The P300 Event-Related Brain Potential in Psychiatric and Neurological Diagnosis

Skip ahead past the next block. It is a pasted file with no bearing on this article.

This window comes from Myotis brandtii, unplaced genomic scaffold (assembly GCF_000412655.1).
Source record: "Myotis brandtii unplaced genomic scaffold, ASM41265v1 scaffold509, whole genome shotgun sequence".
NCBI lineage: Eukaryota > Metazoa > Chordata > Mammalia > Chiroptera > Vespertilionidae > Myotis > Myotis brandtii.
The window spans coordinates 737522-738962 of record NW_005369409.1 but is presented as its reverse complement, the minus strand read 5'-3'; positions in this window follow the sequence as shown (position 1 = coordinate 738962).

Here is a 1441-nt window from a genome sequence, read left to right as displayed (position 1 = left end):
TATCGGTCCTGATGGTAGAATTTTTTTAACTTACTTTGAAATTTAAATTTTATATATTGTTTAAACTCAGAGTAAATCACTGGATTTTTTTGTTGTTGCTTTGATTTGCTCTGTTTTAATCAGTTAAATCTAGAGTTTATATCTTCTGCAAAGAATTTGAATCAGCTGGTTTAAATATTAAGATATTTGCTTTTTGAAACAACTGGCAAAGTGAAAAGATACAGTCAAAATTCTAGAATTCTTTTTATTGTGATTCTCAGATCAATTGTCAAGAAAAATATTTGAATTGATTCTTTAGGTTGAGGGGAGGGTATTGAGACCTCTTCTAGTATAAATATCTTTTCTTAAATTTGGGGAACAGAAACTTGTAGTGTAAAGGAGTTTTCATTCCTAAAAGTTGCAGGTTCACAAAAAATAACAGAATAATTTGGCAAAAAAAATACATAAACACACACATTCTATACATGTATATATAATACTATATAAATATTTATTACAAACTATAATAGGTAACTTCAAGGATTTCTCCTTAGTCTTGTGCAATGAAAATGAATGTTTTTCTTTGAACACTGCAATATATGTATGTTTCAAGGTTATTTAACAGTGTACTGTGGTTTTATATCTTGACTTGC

The electroencephalogram (EEG) is the record of voltage recorded from the human scalp (as a function of time) that is thought to be attributable to underlying cortical (brain) activity. P300 (P3) is an EEG-derived event-related potential (ERP) recordable from the human scalp using EEG-type electrodes and physiological recording parameters (for a detailed description, see Fabiani, Gratton, Karis, & Donchin, 1987). The word “event” in “event-related potential” refers to the external physical or internal psychological event that causes the deflection (in the ongoing EEG) that defines the ERP. A quarter of a century ago, the term “evoked potential” was used to describe EEG deflections caused by external stimuli (e.g., light flashes, tones). The deflections were known to be related to cortical sensory neuronal activity occurring synchronously on the arrival in the cortex of the neuronal activity evoked by the discrete sensory—physical event. It is now known that other events, i.e., events not of a sensory nature, are also associable with distinct EEG deflections, and thus the more general term ERP was developed and understood to include such special cases or subcategories as sensory evoked potentials. Hillyard (1985) has provided a concise review of the approximately half dozen well-studied psychologically related ERPs, including the P3 wave.
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